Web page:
By Gregory Solometo
In the March issue of WestView, I discussed the roles of home care professionals who are essential to comprehensive elder care. This month, I discuss the financing options available for home care services.
Aside from the few services which Medicare covers, the unfortunate reality is that much of home care comes down to budget. Quality of life gets trimmed back based on the ability to pay and the family’s perception of value. General popular opinion has no real understanding of what services ‘we’ are entitled to and which are paid for by government resources. Medicare is nothing more than a temporary bandage for people recovering from an episodic short-term hospital stay. If you qualify, you will receive short-term custodial care for a few hours a day, for a few weeks, from a home attendant that is paid $9 to $10 per hour. These workers usually visit multiple patients each day in a time-pressured rotation. Continuity of care is often not possible (i.e., a different person shows up at your door each day) which is frustrating to the elderly who don’t like change and are going through a tumultuous time. Nursing visits may be included for complicated medication management or wound care, all of course on a temporary basis until you recover.
If you don’t quickly recover and have long-term care needs, there are three main methods of funding care:
1. Medicaid: This program is meant to support the medical needs of the impoverished if they demonstrate limited assets and annual income. There are two types of Medicaid—Community and Institutional. The Community option enables you to live in your home with Medicaid-covered resources. The Institutional option covers a Medicaid-approved living facility (not somewhere that would pass the Grandma Rule®). An elder care attorney would guide you through this difficult process. If you qualify, you can apply through a Managed Long-Term Care (MLTC) agency, which would assess your needs and provide care. Keep in mind that this care involves hourly shift workers with little to no supervision. There will be a nurse overseeing the case (which is the law in NYS) but s/he will visit infrequently and will not be easily accessible off-site. The quality of these providers is often suspect and inconsistent. The industry gets its less-than-stellar reputation from many of these agencies whose workers don’t show up, show up late, or provide sub-standard levels of care.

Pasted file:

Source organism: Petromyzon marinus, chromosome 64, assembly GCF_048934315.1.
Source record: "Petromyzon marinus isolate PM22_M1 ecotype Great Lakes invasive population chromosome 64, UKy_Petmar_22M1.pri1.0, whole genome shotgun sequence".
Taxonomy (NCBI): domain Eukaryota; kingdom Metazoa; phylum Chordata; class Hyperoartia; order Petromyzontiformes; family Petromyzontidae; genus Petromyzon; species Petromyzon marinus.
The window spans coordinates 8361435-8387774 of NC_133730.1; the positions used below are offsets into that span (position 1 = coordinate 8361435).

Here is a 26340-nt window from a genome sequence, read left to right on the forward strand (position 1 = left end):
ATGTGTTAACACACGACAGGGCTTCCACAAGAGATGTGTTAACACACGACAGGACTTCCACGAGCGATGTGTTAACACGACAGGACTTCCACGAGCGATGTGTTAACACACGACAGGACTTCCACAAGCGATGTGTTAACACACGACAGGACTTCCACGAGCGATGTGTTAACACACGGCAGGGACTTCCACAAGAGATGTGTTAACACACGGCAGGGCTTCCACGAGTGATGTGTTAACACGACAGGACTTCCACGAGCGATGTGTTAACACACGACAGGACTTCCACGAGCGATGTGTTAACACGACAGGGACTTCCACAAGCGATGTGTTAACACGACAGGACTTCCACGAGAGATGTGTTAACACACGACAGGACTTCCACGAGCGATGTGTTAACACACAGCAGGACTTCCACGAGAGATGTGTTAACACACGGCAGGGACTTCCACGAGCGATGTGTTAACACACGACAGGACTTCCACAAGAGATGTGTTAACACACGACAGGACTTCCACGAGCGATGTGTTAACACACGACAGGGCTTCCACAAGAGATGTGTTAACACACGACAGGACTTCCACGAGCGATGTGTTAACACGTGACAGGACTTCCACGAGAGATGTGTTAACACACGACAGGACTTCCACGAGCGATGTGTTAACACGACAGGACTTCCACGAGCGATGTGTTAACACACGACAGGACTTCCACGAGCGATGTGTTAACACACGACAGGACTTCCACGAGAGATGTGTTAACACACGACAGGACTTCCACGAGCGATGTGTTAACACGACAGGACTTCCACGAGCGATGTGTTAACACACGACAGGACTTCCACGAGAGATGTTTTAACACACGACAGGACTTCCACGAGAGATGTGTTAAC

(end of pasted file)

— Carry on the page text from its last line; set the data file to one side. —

2. Long Term Care (LTC) Insurance: This insurance vehicle is specifically designed for supporting long-term care needs late in life. To qualify, you need to lose the ability to manage two of the following six basic life needs: (a) bathing, (b) eating, (c) toileting, (d) dressing yourself, (e) continence, and (f) basic mobility. But not all policies are created equal. Most have exemption periods where you pay privately before payout commences and most have daily caps and lifetime maximums. We as a company use a third-party provider that specializes in this area. About 30% of our clients pay us partially or fully through their LTC insurance. Due to people living longer, some insurance companies have limited the payouts or stopped writing policies altogether. LTC insurance is a luxury item but one well worth considering. If you are in your 40s, 50s, and 60s, I strongly suggest you speak to a financial expert about obtaining a policy.
3. Private Funding: This is the final option for your home care. 70% of our clients pay us privately for the care they receive. A healthy and The Grandma Rule®-approved home care world really only comes from a private-paying environment. This is my humble opinion, of course, but I’ve lived through it directly and manage it daily on a professional level. Until government and other larger organizations in the care continuum change their stance on the value of preventative and long-term healthcare in the home, this will continue to be the case.
There is no fourth option. When it comes to home care and the latter stages of life, we are on our own. Traditional medical benefits from United, Aetna, Oxford, etc. do not cover long-term home care. Belief that their private medical benefits cover home care is a commonly-held misconception. The second most common invalid belief is that Medicare will pick up all home care-related costs. We are living longer and the last few years of the aging process are expensive. Someone must pay for this care, whether through government or private sources. Private solutions will always achieve the strongest result.
Gregory Solometo started Alliance Homecare after caring for his ailing grandmother for five years. He created The Grandma Rule® hiring philosophy to provide all clients with an elite and highly qualified team of healthcare professionals. Prior to Alliance Homecare, Gregory worked primarily in the financial services industry. He graduated from Emory University in 1995.